3 Questions for Luo Li
The retrospective on Luo Li entitled You Can’t Go Home Again opens this Thursday at 6:15 p.m. at the TIFF Bell Lightbox. It is part of the Cinematheque summer program. It opens with the contemplative and powerful I Went to the Zoo the Other Day. The film is a reflection upon an immigrant couple from Serbia visiting the Toronto Zoo and observing the animals up close, (while we, the audience, in turn observe them). The film is leisurely paced and yet brilliantly conceived, as the couple retains their real first names, but the story is made up. What is more, a longish sequence at the end of the film shows the couple speeding down the highway in a scene that reinforces the different type of zoo that is the City of Toronto.
In fact, much of the film is a meditation on the nature of home, and the message seems to be that even if we wanted to go home, we couldn’t: a theme that permeates and shapes Li’s films, as whether he goes back to China (where he was born) or stays in Ontario (where he is based, and where he attended school, at York University), there remains a sense of melancholy and existential angst.
But this is a slightly limiting view of Li’s work, as though it crosses genres between narrative and documentary, fictional and non-fictional, there is a sense of place to be found within the chaos, and Li’s films are very often funny, clever, and quite moving. The name of the series may be that we cannot go home again, but way not want to go home after becoming entranced by Li’s brushstrokes.
We spoke to Li via email and he was gracious to answer our questions. The series features four of his films, each introduced by Li, along with his Carte Blanche selection, the classic A Man Escaped, which is a truly ironic choice.
Scene Creek: In Rivers and My Father the image of the unmoored boat reoccurs but infilled with different meaning. Is it your goal to reveal events but let the audience suffuse them with meaning.
Luo Li: I wasn’t thinking in terms of meanings. I wanted to employ repetition as a structural device in Rivers, and I hoped it could help create an atmosphere similar to the effect of certain music works that influenced me at that time. I believe that images used in such a way could lead to some sort of meditative mode where emotions or feelings are more present than meanings.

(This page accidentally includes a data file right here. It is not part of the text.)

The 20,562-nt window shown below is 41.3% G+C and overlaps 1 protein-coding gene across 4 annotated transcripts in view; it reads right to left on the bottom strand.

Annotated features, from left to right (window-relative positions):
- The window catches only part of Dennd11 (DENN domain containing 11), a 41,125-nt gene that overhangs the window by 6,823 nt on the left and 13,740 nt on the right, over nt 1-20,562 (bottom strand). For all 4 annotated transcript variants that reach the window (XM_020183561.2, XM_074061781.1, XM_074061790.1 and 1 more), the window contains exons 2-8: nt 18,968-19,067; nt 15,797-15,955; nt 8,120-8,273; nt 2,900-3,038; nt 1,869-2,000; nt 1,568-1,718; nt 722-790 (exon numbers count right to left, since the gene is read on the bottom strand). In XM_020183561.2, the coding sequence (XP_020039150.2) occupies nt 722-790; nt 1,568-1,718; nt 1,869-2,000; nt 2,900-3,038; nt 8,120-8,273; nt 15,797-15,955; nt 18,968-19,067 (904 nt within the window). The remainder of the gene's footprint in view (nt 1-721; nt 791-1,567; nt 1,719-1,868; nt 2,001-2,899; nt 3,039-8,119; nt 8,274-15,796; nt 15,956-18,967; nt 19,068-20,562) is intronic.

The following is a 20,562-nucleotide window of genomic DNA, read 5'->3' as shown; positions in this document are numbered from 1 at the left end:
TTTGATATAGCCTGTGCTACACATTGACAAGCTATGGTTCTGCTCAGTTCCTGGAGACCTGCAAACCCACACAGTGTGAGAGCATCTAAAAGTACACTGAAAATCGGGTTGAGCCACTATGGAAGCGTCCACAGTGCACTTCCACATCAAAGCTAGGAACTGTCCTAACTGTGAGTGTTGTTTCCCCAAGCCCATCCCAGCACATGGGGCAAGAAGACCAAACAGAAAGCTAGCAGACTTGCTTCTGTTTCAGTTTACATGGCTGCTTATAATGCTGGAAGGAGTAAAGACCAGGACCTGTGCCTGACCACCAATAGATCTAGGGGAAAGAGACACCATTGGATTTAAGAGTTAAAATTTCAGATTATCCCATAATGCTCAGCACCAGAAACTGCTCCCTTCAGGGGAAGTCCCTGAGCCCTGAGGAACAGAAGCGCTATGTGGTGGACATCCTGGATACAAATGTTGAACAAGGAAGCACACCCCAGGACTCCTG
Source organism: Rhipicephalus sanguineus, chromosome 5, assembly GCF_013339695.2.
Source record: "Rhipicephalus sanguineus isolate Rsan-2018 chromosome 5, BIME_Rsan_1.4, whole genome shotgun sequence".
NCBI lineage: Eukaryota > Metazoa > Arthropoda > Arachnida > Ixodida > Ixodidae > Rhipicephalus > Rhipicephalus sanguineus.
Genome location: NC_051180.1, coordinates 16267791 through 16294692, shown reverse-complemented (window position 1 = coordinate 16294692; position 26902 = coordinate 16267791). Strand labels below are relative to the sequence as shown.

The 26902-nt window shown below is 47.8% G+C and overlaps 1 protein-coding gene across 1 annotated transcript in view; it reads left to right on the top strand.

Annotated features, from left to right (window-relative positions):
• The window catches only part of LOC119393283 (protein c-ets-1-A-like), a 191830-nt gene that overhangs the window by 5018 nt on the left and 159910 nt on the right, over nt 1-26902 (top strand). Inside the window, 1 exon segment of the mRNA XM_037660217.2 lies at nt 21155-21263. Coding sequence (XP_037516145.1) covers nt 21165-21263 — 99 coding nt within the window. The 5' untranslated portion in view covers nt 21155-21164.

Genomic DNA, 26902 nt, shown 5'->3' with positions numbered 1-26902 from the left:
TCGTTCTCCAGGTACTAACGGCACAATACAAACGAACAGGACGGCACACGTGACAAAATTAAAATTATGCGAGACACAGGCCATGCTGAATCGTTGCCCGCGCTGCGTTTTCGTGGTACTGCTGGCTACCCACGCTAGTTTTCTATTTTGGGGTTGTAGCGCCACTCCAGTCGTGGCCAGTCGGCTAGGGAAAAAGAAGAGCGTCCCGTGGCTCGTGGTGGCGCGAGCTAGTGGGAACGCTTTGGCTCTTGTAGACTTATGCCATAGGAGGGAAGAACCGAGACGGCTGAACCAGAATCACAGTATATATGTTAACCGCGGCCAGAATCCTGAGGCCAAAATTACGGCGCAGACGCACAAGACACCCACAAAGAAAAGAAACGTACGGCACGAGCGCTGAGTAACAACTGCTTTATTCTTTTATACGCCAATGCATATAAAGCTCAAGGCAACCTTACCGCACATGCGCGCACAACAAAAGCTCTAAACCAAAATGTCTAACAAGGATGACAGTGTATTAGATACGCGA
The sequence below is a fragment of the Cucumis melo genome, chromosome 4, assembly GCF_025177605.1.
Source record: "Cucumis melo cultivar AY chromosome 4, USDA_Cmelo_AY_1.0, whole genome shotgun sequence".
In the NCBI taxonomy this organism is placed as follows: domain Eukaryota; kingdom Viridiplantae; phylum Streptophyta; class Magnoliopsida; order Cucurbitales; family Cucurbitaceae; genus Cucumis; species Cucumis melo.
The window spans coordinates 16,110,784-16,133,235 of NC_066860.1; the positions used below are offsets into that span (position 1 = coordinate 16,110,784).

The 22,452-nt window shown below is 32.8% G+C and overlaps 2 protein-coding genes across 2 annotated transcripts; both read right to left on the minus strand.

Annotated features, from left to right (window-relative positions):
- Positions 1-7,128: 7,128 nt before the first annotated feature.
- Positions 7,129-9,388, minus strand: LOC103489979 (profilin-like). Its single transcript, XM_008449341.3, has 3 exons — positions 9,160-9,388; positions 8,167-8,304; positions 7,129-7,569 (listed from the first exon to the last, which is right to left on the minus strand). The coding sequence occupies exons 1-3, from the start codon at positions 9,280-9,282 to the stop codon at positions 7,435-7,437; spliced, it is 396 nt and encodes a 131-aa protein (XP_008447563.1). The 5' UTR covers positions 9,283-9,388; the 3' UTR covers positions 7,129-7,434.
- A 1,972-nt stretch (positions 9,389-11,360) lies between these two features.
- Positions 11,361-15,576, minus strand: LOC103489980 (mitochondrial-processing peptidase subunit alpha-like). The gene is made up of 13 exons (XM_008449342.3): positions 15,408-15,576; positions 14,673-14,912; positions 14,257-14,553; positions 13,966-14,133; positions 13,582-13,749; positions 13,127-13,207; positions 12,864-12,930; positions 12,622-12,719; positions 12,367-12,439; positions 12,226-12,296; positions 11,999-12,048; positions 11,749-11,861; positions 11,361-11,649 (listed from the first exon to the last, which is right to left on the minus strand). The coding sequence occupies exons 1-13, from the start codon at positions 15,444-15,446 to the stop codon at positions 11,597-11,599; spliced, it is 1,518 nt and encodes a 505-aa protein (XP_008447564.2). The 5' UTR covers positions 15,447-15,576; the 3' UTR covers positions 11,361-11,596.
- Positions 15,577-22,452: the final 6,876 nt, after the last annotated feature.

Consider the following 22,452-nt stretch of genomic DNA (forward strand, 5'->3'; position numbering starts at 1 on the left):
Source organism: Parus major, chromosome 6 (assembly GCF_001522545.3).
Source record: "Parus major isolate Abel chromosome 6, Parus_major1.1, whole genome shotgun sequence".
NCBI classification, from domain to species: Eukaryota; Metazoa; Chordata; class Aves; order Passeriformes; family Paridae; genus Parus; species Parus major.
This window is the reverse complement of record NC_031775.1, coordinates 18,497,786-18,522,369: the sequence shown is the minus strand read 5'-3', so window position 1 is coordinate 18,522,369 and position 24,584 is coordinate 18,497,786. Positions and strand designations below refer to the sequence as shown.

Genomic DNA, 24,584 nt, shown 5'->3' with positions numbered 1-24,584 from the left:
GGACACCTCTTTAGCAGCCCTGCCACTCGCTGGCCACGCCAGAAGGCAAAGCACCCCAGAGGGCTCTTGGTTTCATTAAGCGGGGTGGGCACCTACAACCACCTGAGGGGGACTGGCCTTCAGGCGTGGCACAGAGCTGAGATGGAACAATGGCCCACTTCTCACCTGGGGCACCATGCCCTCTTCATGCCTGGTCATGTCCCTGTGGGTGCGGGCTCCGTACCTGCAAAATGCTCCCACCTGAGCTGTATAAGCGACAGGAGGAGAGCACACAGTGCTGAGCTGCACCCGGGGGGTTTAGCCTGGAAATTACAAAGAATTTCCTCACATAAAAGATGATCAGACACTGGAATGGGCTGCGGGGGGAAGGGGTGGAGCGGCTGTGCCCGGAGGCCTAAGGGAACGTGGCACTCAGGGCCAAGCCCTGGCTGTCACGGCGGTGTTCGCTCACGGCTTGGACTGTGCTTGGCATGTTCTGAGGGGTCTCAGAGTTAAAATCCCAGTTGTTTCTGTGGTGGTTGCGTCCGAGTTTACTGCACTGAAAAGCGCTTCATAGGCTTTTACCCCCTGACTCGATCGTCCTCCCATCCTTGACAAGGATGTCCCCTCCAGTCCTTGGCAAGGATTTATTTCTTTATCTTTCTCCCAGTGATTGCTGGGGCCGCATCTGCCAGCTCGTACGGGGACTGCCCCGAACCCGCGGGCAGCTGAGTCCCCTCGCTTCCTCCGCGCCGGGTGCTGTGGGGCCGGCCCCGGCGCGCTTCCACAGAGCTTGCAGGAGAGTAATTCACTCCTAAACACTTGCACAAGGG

Scene Creek: In the sense of an ending for Emperor Visits the Hell, was it a conscious plan to have a break in character, or did that come during the shooting process?
Luo Li: While shooting the film, I got to know more about Li Wen, who played the Emperor. I thought about filming him as himself because he’s a fascinating person in real life and that could add another layer to the character. It was a conscious plan to film him at the end, but it was done in an improvisational style and Li Wen didn’t know about my plan.
Scene Creek: What does shooting in Black and White do to ground your films?
Luo Li: Black and White works on different levels: 1) it gives me more control in terms of achieving a unity, visually speaking; 2) I am very influenced by many black and white films from the ’40s and ’50s, and I believe black and white has certain power that color doesn’t; 3) I wanted to create a little distance between the film and the viewer, black and white is more aabstract and works better for this purpose; 4) black and white is often associated with the past, and my films often deal with the past. Especially in Emperor Visits the Hell, because of the use of the picture book as well as the link to the ancient story/history, black and white helps to create that connection between the present and the past, the reality and the representation.
You Can’t Go Home Again, The Films of Luo Li will be playing at the TIFF Bell Lightbox starting on June 11th and playing until June 14th. Click here for further details.